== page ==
Here’s a third one, one I was involved in.
Facebook notes has a feature where you can import your blog via your RSS feed. I decided that was a neat idea, so I wired it up; only since I have multiple blogs, with more stuff coming, and things like my Flickr photos and other places where I have a virtual presence, I’ve created a Yahoo pipe which aggregates all of that stuff into a single feed. I wired that up to Notes and it went off and did whatever it does.
A couple of days later, I noticed it wasn’t importing, so I checked, and it told me there wasn’t a feed wired up. Weird, I must have screwed up, I thought. So I wired it up again.
A few hours later, I get the bitch note, threatening to terminate my account if I don’t stop abusing the notes feature. they also put up a note on my home page warning me the same. And they disable the Notes feed again.
Well, THAT’s interesting. I only did what they told me I could. So I grumped a bit and fired off a note to the support group. A couple of days later (I’ll give them credit, it WAS labor day weekend — no complaint about response time), I got a note back from Lyle. The gist of it was “we limit behavior we feel is abusive or annoying. we won’t tell you details of what that means. We can’t stop the system from doing this. And thanks for your understanding…”
There are so many things wrong here it’s not funny. Here are the highlights:
1) I’m told I can do something. When I try it, it sets off an alarm and what I’m doing is disabled, but they do it silently. So I think I screwed up — once I actually notice the problem.
2) So I try it again, and they threaten to ban me.
3) the problem? when I initializer the feed, it pulls in all of the new items. Which, since it’s a new feed, means all of the items. Which, in this case, evidently was enough to trigger their alarm. Note that there is no way for me to say “only import items from this point” or “only import the last ten items” or something. I HAVE NO WAY to not set off this alarm with this feed; the user has no options to avoid this.
4) and according to Lyle, Facebook has no way (and pretty clearly, no interest) in whitelisting a feed around the alarm. Why can’t someone take a look at it and say “oh, okay, we’ll clear the flag for this and see what happens”; instead, It got the double-barrel of “if you trip the alarm, you’re doing something bad’, and “so don’t do it”. Even though I was only doing what they told me I could do.
What I took away from this was that Facebook is a company without a strong customer focus. They may THINK they have one, but they don’t. For instance, and this is a trivial one, if you have a new feed and you’re going to trigger an alarm if it imports more than, say, 15 items to start, why not ONLY IMPORT 15 items? Why threaten someoen with a ban when you could instead use a rate limiting feature instead of a ban alert? They actually don’t give me the tools I could us to solve this problem myself, they don’t give support tools to fix the problem for a false positive, and they don’t actually build the system right in the first place, because they could avoid this simply by saying “well, we only allow THIS activity, so let’s make the system only accept that”.
These are all rough edges to the design of the system, but they’re all rough edges that indicate that they aren’t thinking like users or spending much time as users.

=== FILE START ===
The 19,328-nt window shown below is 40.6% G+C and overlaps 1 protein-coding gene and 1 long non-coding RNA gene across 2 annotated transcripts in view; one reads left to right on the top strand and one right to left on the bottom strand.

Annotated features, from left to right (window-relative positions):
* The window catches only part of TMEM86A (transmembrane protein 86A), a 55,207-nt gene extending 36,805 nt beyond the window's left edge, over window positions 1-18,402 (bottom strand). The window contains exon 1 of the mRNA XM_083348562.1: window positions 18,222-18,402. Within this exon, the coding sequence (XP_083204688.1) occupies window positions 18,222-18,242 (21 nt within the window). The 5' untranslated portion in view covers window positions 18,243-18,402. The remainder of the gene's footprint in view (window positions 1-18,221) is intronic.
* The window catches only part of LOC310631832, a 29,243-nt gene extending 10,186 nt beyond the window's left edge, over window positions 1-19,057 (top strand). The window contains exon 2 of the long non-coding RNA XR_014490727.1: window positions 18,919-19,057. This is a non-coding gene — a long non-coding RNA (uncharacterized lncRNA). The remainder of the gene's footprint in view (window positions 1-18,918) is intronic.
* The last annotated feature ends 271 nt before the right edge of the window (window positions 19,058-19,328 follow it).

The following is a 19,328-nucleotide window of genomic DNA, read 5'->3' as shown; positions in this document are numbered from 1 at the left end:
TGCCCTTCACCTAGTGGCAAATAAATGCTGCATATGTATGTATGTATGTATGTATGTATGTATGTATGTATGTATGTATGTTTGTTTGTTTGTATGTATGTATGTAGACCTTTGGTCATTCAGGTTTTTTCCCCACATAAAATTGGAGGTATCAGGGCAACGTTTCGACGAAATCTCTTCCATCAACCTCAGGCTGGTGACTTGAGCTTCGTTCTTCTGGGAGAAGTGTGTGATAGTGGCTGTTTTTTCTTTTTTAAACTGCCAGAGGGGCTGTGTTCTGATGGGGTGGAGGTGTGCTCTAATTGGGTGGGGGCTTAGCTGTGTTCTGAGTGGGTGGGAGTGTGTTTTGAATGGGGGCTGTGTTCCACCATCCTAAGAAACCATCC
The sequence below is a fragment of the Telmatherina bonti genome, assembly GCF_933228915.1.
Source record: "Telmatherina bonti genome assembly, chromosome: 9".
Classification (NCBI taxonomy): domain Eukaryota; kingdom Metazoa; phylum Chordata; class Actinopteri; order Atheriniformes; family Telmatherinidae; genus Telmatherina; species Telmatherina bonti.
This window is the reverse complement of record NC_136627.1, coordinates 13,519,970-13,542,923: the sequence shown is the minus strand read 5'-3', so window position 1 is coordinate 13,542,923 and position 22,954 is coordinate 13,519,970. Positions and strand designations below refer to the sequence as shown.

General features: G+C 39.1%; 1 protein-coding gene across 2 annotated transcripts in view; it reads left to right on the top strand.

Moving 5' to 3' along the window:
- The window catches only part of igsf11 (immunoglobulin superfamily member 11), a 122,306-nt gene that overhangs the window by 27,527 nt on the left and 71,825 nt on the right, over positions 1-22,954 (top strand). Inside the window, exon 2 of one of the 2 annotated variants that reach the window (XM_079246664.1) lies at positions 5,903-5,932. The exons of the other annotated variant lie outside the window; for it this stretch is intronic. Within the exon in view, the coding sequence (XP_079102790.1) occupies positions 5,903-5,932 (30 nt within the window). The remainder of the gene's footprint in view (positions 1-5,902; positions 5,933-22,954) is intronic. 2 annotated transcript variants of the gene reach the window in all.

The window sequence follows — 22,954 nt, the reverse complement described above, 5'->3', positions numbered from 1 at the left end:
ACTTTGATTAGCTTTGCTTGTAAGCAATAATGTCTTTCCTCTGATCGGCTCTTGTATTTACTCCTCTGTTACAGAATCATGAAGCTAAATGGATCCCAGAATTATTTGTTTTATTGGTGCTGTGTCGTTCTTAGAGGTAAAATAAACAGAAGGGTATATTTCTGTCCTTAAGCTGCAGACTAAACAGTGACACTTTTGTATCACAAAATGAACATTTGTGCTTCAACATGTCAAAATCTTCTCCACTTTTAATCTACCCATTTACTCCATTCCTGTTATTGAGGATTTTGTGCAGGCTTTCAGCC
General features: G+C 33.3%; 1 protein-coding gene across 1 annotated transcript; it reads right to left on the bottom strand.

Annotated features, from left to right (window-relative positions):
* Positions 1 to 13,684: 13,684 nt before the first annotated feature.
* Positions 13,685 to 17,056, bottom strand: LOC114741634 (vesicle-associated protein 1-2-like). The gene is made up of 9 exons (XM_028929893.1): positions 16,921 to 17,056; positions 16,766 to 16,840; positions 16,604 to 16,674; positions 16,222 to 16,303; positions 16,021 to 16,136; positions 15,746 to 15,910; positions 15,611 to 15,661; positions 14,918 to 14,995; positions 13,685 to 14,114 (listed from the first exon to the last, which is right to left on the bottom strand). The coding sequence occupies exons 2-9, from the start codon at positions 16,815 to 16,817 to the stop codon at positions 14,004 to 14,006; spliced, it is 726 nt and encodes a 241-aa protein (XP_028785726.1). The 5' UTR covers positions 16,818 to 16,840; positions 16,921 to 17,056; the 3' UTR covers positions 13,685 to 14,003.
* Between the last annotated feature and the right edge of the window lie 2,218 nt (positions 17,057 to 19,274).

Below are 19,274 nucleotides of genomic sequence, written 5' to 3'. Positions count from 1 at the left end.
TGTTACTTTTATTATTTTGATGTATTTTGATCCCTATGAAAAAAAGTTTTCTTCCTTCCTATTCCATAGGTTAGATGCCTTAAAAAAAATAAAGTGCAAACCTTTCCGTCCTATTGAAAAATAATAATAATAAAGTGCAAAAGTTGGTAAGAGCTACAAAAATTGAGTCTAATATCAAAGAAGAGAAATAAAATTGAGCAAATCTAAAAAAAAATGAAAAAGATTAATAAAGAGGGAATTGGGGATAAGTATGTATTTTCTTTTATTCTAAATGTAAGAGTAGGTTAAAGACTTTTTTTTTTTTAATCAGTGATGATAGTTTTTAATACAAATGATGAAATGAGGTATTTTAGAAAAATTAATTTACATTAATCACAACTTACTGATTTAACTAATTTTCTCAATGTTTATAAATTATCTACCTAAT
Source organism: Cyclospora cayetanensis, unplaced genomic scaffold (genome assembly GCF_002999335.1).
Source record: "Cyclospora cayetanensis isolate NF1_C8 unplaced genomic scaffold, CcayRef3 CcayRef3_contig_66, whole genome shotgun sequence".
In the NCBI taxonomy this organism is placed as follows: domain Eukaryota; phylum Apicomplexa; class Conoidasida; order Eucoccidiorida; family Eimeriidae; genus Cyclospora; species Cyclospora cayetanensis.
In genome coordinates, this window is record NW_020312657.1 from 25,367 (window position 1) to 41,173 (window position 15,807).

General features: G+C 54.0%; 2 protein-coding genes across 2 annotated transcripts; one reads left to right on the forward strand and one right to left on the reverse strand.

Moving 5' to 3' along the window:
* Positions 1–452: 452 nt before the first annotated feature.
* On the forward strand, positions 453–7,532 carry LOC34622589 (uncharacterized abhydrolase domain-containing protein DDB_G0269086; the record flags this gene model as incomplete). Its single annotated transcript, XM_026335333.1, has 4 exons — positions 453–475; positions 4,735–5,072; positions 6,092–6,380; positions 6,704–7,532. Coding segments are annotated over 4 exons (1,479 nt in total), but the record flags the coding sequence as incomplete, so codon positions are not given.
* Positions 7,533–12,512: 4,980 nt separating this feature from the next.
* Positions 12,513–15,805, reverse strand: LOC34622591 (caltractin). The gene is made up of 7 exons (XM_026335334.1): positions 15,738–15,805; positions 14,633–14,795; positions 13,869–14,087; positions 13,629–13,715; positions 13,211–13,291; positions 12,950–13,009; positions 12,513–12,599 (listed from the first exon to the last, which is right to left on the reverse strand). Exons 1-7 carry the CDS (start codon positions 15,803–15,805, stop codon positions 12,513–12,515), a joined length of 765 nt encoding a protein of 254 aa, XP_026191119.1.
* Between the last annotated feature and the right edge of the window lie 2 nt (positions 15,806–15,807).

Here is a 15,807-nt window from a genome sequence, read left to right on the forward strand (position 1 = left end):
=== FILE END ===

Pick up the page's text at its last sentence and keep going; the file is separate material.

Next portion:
The customer focus is missing. And yes, spam preventions and abuse issues are important — but so is allowing the customer to use the system, and that latter aspect just doesn’t seem as high a priority in their designs. There are so many ways they could have turned this into a positive — does it really matter if my notes get imported over 48 hours instead of right away? Not really. Or if only the last ten get imported? Not really. but those options don’t exist. I used the system they way they told me to, with the options avaialble, and got faceslapped for it. Not a huge deal, but not a great way to evangelize customers, either. Ditto with how they handled Christian’s case above.
And that would be the role of a Customer Advocate: to think like the customer, to represent and lobby for the customer, to evangelize the customer within the company. That’s very different than Customer service or support, or from being an Ombudsman. Someone who’s job is to know the customers well enough to say “hey, why not rate limit Note importation isntead of throwing ban threats? Save the bitch notes for abuse if it happens over a period of time”; or someone in management willing to look at what Christian was trying to do and saying “you know, that ought to be allowed, let’s make it happen”.
Only it didn’t. And that’s because a key cog in these social systems is the user, and the user doesn’t have representation within the company except in reactive ways, or in very limited ways through focus groups.
Who speaks FOR the customer inside of Facebook? As far as I can tell, nobody. And that’s a need that all social networks are going to have. that AND an outside ombudsman to keep them all honest, including the users.
(and I’ll bet, as people read this, there will be people from Facebook getting really honked and saying to their screens “yes, we do too!” — and my response is, as an unofficial, unappointed, temporary Ombusdman, that you think you do, but from the point of view of the user, the systems and processes put in place aren’t very user friendly. They’re company-easy, and that’s a bad philosophy for a system that depends on users to make it function…)
Update: well, here’s another instance of Facebook making life harder for its users, for no real purpose other than convenience of Facebook. Or following the rules. Or something like that…
I’d be more sympathetic to Facebook if these things really were abusive to the system. In fact, they merely act kinda like things that might be abusive under some circumstances, but aren’t abusive themselves. That kind of logic just amuses me, in a depressing way…
Facebook apparently shut â€™em down. It strikes me as always wrong, as couldnâ€™t-possibly-be-right, to take an action which decreases the quality of the user experience with your product.